The Malaysian education ministry has warned private colleges that they face legal action if they mislead students about the foreign status of their degrees.
Private colleges have mistakenly taken as a blanket approval education minister Datuk Seri Najib Tun Razak's announcement in December that they could conduct entire foreign degree programmes locally to offset the public cost of financing study abroad.
To the dismay of college principals, private education official Sri Nusa Ahmad Thaharuddin said colleges had to apply individually for state approval. "So far, we have only received five applications", he said.
Of particular concern to the ministry was that some private colleges were enticing students for foundation programmes on the basis that they would be conducting foreign university degree programmes fully in Malaysia.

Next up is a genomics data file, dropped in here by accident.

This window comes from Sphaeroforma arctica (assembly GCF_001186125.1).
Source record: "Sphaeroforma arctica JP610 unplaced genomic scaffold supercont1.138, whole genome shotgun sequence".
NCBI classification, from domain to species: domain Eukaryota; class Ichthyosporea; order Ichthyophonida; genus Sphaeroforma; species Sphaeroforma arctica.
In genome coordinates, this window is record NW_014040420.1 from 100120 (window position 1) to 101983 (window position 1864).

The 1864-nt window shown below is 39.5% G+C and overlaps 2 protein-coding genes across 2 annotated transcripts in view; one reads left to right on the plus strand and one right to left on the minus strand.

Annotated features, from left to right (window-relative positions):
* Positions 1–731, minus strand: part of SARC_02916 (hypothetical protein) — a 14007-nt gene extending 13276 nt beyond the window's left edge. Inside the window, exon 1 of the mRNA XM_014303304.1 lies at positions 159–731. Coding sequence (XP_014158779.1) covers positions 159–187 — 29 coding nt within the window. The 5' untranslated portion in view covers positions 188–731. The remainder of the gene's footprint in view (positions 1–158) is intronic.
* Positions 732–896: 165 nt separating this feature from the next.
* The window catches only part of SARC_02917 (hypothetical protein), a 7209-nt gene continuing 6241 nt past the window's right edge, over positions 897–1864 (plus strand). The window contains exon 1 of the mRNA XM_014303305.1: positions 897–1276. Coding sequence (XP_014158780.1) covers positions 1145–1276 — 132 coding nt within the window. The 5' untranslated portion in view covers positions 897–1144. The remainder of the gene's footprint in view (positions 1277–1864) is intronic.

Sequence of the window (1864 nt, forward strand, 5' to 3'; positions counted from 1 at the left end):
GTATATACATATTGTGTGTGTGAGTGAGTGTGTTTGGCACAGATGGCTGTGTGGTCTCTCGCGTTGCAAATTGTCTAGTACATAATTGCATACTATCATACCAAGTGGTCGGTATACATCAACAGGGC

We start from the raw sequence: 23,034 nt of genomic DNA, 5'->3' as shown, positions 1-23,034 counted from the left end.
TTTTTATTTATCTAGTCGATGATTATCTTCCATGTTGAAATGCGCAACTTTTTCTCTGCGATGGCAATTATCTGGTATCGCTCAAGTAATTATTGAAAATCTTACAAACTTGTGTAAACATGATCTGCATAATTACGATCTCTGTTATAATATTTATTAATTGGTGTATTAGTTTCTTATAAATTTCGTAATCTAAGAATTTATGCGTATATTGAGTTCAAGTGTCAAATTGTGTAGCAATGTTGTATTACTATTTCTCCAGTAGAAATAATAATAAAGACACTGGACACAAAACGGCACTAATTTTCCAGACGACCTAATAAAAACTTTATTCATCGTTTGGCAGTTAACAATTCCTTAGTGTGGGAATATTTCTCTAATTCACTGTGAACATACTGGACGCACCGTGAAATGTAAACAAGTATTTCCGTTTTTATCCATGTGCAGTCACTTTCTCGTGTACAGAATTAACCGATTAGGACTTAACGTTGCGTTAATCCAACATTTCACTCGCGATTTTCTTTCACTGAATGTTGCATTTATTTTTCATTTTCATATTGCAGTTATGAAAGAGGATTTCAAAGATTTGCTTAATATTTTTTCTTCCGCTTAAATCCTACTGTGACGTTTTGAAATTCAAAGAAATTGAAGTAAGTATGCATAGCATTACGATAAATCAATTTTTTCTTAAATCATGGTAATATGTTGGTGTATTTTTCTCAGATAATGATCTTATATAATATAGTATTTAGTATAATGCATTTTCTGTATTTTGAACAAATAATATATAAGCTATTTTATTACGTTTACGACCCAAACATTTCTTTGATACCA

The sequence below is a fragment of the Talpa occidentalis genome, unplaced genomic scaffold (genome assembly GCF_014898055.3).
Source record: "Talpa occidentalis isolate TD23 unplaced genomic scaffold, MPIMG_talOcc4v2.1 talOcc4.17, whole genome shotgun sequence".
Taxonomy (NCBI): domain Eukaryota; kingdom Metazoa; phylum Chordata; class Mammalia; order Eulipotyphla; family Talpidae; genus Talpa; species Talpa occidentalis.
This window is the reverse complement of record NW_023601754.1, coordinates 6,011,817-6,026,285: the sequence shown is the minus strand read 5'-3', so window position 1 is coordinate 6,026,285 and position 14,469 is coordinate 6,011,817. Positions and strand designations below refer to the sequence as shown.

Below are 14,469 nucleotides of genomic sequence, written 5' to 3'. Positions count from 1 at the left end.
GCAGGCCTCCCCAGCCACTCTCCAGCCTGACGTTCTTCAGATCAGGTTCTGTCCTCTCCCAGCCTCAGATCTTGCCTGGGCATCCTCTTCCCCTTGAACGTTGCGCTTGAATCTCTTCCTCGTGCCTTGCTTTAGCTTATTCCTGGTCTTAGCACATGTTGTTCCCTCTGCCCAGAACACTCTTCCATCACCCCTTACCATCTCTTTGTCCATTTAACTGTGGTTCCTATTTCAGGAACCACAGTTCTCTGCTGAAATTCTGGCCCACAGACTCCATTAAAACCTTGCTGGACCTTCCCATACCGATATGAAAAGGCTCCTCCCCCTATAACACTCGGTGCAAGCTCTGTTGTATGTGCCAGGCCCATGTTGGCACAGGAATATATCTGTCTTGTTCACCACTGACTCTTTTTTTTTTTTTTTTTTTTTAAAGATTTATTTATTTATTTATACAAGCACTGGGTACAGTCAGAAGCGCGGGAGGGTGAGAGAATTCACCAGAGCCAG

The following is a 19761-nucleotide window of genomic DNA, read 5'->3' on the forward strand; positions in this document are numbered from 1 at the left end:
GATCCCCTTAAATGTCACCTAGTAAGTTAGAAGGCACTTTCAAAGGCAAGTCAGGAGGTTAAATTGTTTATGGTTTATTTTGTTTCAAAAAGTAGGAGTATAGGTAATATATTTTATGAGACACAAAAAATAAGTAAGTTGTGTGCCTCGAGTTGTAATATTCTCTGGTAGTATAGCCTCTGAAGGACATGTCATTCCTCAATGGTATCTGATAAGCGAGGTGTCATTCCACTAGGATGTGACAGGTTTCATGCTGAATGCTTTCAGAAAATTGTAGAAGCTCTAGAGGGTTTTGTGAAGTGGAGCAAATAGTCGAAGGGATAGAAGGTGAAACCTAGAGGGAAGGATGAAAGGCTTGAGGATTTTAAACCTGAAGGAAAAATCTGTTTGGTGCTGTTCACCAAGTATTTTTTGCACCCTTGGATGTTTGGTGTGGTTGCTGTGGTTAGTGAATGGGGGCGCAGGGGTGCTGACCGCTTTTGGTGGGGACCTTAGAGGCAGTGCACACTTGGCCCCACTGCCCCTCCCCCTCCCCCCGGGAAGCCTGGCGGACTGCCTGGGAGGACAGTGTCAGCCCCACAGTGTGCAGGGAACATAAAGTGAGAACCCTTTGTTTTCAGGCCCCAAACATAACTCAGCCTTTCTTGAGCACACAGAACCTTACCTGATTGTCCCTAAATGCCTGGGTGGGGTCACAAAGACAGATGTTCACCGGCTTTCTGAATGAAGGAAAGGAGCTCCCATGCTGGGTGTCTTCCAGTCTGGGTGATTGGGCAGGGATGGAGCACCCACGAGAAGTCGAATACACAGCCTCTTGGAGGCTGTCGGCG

Colleges could be charged under the Private Higher Educational Institutions Act 1996 for making false, deceptive, offensive and misleading advertisements.
If found guilty they could face fines not exceeding M$50,000 (Pounds 6,400) or imprisonment of not more than six months or both.
The enforcement unit of the domestic trade and consumer affairs ministry can also take action against errant private colleges for misleading advertisements under the Trade Description Act, 1972.